Sanātana's inquiry was therefore an intelligent one. "What is the position of the living entities?" he asked. "Why are they always undergoing these three kinds of miseries?" Sanātana had admitted his weakness. Although he was known by the masses of people as a greatly learned man (and actually he was a highly learned Sanskrit scholar), and although he accepted this designation, he did not actually know what his constitutional position really was and just why he was subjected to the threefold miseries.
Approaching a spiritual master is not just a fashion but is a necessity for one who is seriously conscious of the material miseries and who wants to be free of them. It is the duty of such a person to approach a spiritual master. In this regard, we should note similar circumstances in Bhagavad-gītā. When Arjuna was perplexed by so many problems involving whether to fight or not, he accepted Lord Kṛṣṇa as his spiritual master. It was also a case of the supreme spiritual master instructing Arjuna about the constitutional position of the living entity.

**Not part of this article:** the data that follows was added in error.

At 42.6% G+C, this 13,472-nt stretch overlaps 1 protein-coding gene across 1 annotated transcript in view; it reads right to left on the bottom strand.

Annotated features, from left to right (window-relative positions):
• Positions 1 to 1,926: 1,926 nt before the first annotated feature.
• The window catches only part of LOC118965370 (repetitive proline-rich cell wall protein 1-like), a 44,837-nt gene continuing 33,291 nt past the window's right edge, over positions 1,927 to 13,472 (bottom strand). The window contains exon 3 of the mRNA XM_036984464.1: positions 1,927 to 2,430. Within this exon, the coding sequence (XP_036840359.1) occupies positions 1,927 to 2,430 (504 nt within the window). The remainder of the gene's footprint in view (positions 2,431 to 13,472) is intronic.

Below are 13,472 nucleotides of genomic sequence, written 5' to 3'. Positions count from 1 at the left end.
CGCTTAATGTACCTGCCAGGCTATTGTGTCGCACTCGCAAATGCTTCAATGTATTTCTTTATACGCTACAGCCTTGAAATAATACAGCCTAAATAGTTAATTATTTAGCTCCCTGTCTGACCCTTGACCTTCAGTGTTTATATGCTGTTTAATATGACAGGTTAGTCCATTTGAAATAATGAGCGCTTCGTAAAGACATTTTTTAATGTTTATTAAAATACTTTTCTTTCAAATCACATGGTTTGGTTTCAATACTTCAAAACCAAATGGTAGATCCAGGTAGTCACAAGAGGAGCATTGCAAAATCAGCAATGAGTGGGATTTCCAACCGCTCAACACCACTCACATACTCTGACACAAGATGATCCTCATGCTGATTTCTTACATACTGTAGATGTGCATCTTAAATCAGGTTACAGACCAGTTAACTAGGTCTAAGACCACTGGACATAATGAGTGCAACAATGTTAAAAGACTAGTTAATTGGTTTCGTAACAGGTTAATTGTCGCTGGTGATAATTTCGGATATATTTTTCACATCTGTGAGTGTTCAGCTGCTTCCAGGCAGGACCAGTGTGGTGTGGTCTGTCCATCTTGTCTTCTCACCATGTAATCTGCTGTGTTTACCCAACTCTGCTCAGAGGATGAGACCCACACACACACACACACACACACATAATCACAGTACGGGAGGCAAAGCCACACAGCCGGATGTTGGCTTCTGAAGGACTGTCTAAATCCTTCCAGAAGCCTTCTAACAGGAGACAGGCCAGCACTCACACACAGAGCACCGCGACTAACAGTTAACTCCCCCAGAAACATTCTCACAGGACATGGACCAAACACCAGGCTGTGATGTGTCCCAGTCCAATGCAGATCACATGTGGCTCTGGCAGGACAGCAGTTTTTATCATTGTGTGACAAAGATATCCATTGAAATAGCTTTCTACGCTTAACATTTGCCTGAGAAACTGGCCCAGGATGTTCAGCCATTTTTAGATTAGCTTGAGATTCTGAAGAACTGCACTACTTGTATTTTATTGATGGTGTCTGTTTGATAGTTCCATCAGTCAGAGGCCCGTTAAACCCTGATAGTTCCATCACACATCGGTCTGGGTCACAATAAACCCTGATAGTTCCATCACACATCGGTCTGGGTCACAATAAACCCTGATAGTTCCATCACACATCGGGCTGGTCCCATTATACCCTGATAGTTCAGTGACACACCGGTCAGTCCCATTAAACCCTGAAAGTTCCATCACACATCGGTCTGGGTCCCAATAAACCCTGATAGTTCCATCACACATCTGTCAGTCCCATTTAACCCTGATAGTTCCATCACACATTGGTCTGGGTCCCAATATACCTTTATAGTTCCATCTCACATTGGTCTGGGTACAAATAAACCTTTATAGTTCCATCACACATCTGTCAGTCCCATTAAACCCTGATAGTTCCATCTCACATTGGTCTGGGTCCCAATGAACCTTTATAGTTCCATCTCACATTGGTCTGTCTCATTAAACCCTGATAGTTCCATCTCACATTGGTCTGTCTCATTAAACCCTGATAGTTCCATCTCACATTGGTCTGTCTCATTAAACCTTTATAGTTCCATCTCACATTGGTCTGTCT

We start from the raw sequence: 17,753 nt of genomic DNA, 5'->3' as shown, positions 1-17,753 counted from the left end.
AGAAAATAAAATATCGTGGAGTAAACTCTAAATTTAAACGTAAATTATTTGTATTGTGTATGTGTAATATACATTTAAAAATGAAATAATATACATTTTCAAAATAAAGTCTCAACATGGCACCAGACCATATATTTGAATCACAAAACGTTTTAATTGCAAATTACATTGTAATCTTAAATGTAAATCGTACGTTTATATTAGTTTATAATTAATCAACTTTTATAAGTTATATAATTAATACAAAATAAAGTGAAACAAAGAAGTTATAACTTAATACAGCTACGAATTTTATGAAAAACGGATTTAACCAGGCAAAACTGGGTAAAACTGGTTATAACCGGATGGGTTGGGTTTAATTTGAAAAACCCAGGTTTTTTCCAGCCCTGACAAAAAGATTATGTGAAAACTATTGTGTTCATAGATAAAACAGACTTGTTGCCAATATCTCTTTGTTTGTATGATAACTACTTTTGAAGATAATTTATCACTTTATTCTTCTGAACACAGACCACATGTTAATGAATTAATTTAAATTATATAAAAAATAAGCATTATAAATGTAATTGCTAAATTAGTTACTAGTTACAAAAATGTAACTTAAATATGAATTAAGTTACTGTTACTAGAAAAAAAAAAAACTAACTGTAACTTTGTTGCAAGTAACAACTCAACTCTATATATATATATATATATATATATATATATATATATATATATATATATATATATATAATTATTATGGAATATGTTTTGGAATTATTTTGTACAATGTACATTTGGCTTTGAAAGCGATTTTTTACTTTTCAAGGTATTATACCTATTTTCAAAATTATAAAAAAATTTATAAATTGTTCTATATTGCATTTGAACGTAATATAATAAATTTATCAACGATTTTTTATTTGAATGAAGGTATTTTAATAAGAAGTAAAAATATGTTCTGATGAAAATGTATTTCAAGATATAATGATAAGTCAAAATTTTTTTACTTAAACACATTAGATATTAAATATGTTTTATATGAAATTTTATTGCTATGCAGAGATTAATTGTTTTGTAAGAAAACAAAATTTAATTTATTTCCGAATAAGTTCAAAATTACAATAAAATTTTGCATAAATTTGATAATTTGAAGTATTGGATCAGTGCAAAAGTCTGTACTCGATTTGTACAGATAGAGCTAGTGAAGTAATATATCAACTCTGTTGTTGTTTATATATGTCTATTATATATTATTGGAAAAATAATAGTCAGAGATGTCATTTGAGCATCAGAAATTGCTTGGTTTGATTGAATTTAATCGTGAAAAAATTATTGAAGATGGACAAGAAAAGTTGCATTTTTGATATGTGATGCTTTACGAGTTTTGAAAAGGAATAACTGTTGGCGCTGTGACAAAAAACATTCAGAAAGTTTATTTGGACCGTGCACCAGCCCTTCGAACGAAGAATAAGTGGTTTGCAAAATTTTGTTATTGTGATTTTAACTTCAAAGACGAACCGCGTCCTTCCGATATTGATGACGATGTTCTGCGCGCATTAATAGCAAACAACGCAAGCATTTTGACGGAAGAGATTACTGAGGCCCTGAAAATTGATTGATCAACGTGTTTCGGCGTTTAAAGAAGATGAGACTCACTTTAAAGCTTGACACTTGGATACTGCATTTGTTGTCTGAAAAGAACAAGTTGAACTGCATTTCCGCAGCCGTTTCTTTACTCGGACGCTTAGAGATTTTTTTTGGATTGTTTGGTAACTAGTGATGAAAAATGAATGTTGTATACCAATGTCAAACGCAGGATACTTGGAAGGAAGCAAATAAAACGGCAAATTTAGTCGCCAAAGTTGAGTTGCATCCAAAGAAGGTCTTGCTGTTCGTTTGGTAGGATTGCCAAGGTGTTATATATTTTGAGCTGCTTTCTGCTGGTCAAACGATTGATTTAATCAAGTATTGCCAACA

In Bhagavad-gītā we are informed that the constitutional nature of the individual entity is spirit soul. He is not matter. As spirit soul, he is part and parcel of the supreme soul, the Absolute Truth, the Personality of Godhead. We also learn that it is the duty of the spirit soul to surrender, for only then can he be happy. The last instruction of Bhagavad-gītā is that the spirit soul surrender completely unto the supreme soul, Kṛṣṇa, and in that way realize happiness.